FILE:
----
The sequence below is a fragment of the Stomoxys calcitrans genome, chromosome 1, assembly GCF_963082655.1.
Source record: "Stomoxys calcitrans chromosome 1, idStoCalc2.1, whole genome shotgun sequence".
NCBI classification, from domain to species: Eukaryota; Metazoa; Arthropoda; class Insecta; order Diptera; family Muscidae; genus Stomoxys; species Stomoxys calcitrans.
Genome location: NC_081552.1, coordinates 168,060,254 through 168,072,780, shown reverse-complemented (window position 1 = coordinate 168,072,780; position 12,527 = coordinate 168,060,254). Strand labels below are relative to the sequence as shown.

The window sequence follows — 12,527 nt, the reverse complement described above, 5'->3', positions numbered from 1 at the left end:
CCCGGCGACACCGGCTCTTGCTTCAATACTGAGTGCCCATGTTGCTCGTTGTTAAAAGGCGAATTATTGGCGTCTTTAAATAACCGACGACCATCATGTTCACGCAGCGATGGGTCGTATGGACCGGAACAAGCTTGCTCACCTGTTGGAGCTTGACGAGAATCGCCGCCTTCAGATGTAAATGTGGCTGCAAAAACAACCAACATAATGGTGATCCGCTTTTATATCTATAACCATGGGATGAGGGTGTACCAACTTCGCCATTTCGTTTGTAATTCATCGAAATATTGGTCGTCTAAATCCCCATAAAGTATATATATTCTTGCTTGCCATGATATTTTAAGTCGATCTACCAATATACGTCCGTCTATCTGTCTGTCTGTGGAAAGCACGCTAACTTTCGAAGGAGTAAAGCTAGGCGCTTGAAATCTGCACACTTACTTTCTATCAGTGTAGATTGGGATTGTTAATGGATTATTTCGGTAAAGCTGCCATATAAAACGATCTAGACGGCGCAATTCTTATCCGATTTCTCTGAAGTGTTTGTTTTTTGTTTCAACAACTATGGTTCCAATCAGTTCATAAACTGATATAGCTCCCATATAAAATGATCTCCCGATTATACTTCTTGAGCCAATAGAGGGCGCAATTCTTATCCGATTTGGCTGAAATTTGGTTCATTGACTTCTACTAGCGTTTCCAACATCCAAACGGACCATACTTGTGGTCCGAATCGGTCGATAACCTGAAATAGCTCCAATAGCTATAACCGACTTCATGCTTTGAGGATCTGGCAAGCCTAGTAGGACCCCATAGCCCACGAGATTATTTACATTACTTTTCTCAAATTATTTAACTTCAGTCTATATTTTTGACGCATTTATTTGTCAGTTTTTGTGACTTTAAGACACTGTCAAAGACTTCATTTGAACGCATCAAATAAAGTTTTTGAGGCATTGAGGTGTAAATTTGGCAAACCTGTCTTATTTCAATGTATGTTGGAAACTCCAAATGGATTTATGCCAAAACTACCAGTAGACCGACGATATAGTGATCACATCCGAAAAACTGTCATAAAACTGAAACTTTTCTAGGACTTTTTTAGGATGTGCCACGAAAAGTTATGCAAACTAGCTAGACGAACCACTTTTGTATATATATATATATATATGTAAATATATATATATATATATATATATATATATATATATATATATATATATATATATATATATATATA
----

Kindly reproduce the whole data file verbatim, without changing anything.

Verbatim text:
The sequence below is a fragment of the Stomoxys calcitrans genome, chromosome 1, assembly GCF_963082655.1.
Source record: "Stomoxys calcitrans chromosome 1, idStoCalc2.1, whole genome shotgun sequence".
NCBI classification, from domain to species: Eukaryota; Metazoa; Arthropoda; class Insecta; order Diptera; family Muscidae; genus Stomoxys; species Stomoxys calcitrans.
Genome location: NC_081552.1, coordinates 168,060,254 through 168,072,780, shown reverse-complemented (window position 1 = coordinate 168,072,780; position 12,527 = coordinate 168,060,254). Strand labels below are relative to the sequence as shown.

The window sequence follows — 12,527 nt, the reverse complement described above, 5'->3', positions numbered from 1 at the left end:
CCCGGCGACACCGGCTCTTGCTTCAATACTGAGTGCCCATGTTGCTCGTTGTTAAAAGGCGAATTATTGGCGTCTTTAAATAACCGACGACCATCATGTTCACGCAGCGATGGGTCGTATGGACCGGAACAAGCTTGCTCACCTGTTGGAGCTTGACGAGAATCGCCGCCTTCAGATGTAAATGTGGCTGCAAAAACAACCAACATAATGGTGATCCGCTTTTATATCTATAACCATGGGATGAGGGTGTACCAACTTCGCCATTTCGTTTGTAATTCATCGAAATATTGGTCGTCTAAATCCCCATAAAGTATATATATTCTTGCTTGCCATGATATTTTAAGTCGATCTACCAATATACGTCCGTCTATCTGTCTGTCTGTGGAAAGCACGCTAACTTTCGAAGGAGTAAAGCTAGGCGCTTGAAATCTGCACACTTACTTTCTATCAGTGTAGATTGGGATTGTTAATGGATTATTTCGGTAAAGCTGCCATATAAAACGATCTAGACGGCGCAATTCTTATCCGATTTCTCTGAAGTGTTTGTTTTTTGTTTCAACAACTATGGTTCCAATCAGTTCATAAACTGATATAGCTCCCATATAAAATGATCTCCCGATTATACTTCTTGAGCCAATAGAGGGCGCAATTCTTATCCGATTTGGCTGAAATTTGGTTCATTGACTTCTACTAGCGTTTCCAACATCCAAACGGACCATACTTGTGGTCCGAATCGGTCGATAACCTGAAATAGCTCCAATAGCTATAACCGACTTCATGCTTTGAGGATCTGGCAAGCCTAGTAGGACCCCATAGCCCACGAGATTATTTACATTACTTTTCTCAAATTATTTAACTTCAGTCTATATTTTTGACGCATTTATTTGTCAGTTTTTGTGACTTTAAGACACTGTCAAAGACTTCATTTGAACGCATCAAATAAAGTTTTTGAGGCATTGAGGTGTAAATTTGGCAAACCTGTCTTATTTCAATGTATGTTGGAAACTCCAAATGGATTTATGCCAAAACTACCAGTAGACCGACGATATAGTGATCACATCCGAAAAACTGTCATAAAACTGAAACTTTTCTAGGACTTTTTTAGGATGTGCCACGAAAAGTTATGCAAACTAGCTAGACGAACCACTTTTGTATATATATATATATATATGTAAATATATATATATATATATATATATATATATATATATATATATATATATATATATATATATATATA